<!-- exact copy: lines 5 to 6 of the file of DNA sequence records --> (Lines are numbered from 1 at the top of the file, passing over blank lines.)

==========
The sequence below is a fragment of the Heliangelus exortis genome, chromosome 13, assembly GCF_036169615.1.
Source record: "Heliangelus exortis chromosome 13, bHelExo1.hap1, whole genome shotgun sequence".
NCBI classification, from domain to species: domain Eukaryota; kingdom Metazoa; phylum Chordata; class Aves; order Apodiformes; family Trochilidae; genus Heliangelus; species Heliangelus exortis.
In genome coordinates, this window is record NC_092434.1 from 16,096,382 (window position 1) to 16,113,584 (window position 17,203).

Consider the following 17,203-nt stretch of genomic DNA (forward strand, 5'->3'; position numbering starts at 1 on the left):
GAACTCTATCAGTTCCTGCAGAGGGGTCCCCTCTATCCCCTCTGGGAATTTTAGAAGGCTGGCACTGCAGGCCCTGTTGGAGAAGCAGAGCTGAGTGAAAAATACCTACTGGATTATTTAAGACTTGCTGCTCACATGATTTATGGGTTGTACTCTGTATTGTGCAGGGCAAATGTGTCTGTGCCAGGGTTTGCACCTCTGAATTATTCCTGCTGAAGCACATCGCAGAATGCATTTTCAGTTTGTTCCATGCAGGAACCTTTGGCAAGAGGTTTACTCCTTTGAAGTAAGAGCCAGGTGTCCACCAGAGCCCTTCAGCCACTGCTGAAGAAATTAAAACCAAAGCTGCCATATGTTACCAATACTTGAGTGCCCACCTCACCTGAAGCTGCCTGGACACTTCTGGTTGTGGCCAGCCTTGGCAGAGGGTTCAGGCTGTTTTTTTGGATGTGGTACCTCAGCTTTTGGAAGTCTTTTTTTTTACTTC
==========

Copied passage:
Consider the following 17,203-nt stretch of genomic DNA (forward strand, 5'->3'; position numbering starts at 1 on the left):
GAACTCTATCAGTTCCTGCAGAGGGGTCCCCTCTATCCCCTCTGGGAATTTTAGAAGGCTGGCACTGCAGGCCCTGTTGGAGAAGCAGAGCTGAGTGAAAAATACCTACTGGATTATTTAAGACTTGCTGCTCACATGATTTATGGGTTGTACTCTGTATTGTGCAGGGCAAATGTGTCTGTGCCAGGGTTTGCACCTCTGAATTATTCCTGCTGAAGCACATCGCAGAATGCATTTTCAGTTTGTTCCATGCAGGAACCTTTGGCAAGAGGTTTACTCCTTTGAAGTAAGAGCCAGGTGTCCACCAGAGCCCTTCAGCCACTGCTGAAGAAATTAAAACCAAAGCTGCCATATGTTACCAATACTTGAGTGCCCACCTCACCTGAAGCTGCCTGGACACTTCTGGTTGTGGCCAGCCTTGGCAGAGGGTTCAGGCTGTTTTTTTGGATGTGGTACCTCAGCTTTTGGAAGTCTTTTTTTTTACTTC